It should come as no surprise that intellectual property and registered patent attorney Michael Stewart is an innovator. It should also come as no surprise—at least for those who know him—that he has used his expertise and entrepreneurial spirit to give back to the community.
Not only has Stewart dedicated hundreds of hours of his time providing pro bono legal services to those in need, he has also rallied others to join him in establishing committees, programs, and organizations designed to do the same.
One of Stewart’s greatest accomplishments was as co-founder of annual “World IP Day” programs throughout the United States, working in conjunction with the World Intellectual Property Organization (WIPO) and the United States Patent & Trademark Office (USPTO). In recognition of his work, the American Intellectual Property Law Association (AIPLA) honored him in 2013 with its “Project Award.” In 2016 World IP Day was celebrated in more than two dozen locations in the United States.
He also helped establish the Public Education Committee within the AIPLA. The focus of the committee is to educate the general public and general legal practitioners on the various forms of intellectual property and its value to them as individuals or counselors. Stewart has dedicated thousands of hours educating the public through this committee, including travelling throughout the United States, and developing educational materials on a wide range of different topics the committee has made available to other members of AIPLA to further educate the public.
In addition to his public education work, Stewart has worked with others to establish several pro bono programs throughout the country that help patent practitioners work more seamlessly with indigent clients. He was also asked to join a nationwide pro bono task force and attended the initial establishment meeting at the Court of Appeals for the Federal Circuit in Washington, DC.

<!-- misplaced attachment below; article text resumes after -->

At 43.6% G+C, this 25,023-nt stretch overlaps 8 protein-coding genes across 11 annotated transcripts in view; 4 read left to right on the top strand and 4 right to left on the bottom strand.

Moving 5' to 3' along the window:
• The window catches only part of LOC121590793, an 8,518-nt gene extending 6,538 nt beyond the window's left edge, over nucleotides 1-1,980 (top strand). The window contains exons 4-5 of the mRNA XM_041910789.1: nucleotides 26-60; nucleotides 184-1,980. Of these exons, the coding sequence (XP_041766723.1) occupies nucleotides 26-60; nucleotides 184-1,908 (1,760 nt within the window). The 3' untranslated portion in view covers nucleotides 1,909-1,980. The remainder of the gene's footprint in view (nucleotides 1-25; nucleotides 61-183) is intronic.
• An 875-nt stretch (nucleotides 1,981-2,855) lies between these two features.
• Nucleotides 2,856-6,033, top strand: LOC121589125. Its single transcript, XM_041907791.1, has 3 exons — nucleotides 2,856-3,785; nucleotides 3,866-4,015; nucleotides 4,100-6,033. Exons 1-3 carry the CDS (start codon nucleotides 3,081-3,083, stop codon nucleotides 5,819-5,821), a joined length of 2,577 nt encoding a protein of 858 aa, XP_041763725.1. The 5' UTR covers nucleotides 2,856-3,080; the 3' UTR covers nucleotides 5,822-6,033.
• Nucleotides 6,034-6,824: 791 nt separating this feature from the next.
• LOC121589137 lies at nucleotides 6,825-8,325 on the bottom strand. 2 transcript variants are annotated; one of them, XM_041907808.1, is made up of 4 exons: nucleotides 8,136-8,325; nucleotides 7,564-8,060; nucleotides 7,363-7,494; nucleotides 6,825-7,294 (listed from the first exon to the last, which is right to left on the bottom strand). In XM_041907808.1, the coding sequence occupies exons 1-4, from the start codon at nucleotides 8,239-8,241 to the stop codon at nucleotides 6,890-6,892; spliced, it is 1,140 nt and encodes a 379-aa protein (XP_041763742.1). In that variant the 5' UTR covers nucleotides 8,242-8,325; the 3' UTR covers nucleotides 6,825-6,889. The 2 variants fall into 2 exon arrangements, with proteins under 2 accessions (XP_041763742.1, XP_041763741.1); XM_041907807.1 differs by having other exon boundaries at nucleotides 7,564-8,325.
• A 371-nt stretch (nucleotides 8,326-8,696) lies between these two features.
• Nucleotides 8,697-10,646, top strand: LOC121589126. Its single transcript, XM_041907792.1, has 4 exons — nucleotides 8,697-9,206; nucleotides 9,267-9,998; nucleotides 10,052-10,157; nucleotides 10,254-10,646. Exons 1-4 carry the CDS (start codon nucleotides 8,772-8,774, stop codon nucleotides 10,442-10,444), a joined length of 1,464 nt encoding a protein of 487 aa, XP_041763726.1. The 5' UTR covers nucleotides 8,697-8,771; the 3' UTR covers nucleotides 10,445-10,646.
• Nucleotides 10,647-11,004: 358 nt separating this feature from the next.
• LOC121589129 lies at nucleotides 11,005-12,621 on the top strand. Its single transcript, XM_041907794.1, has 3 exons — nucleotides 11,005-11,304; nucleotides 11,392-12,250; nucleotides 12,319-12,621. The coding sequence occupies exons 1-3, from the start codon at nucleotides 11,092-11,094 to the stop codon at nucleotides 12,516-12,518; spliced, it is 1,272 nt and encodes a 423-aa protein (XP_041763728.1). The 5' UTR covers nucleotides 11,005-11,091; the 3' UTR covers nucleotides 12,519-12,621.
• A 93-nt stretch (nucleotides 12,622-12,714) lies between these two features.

Stewart even found time to help develop a university outreach program where private practitioners and representatives of the USPTO teach classes related to intellectual property, engineering, and business to law students all over the United States.
He has spoken throughout the country at the request of various organizations, including the USPTO, and the National Science Foundation in Arlington, Virginia. Yet, even with his worldwide reach, Stewart did not forget his home state of Michigan.
Stewart has educated the public on the importance of intellectual property to audiences throughout Michigan including at the Elijah J. McCoy Midwest Regional USPTO location in downtown Detroit, the University of Michigan and Lawrence Technological University. Two years ago, as one of a group of patent practitioners dedicated to helping low-income individuals receive meaningful legal advice, he helped create the Michigan Patent Pro Bono Project (Patent Project), a partnership between the State Bar of Michigan Pro Bono Initiative and the Bar’s Intellectual Property Law Section. The Patent Project works to partner patent practitioners with individual pro bono clients. Since its inception in November 2014, the Patent Project has received almost 70 requests for pro bono patent legal services. It also provides malpractice coverage to attorneys participating in the project.
As much as Stewart enjoys building and innovating, he also has a heart for doing the day to day work of pro bono legal representation. For example, he has represented women survivors of domestic violence before the Oakland County Circuit Court on behalf of the Women Survival Center.
Needless to say, Stewart’s dedication, idealism, motivation and innovation have helped hundreds of lawyers, leaders, and low-income individuals here in Michigan and throughout the world.
-Eisha Vatsal, Robert Mathis, and Lynn Ingram contributed to this story.
Published September 6, 2016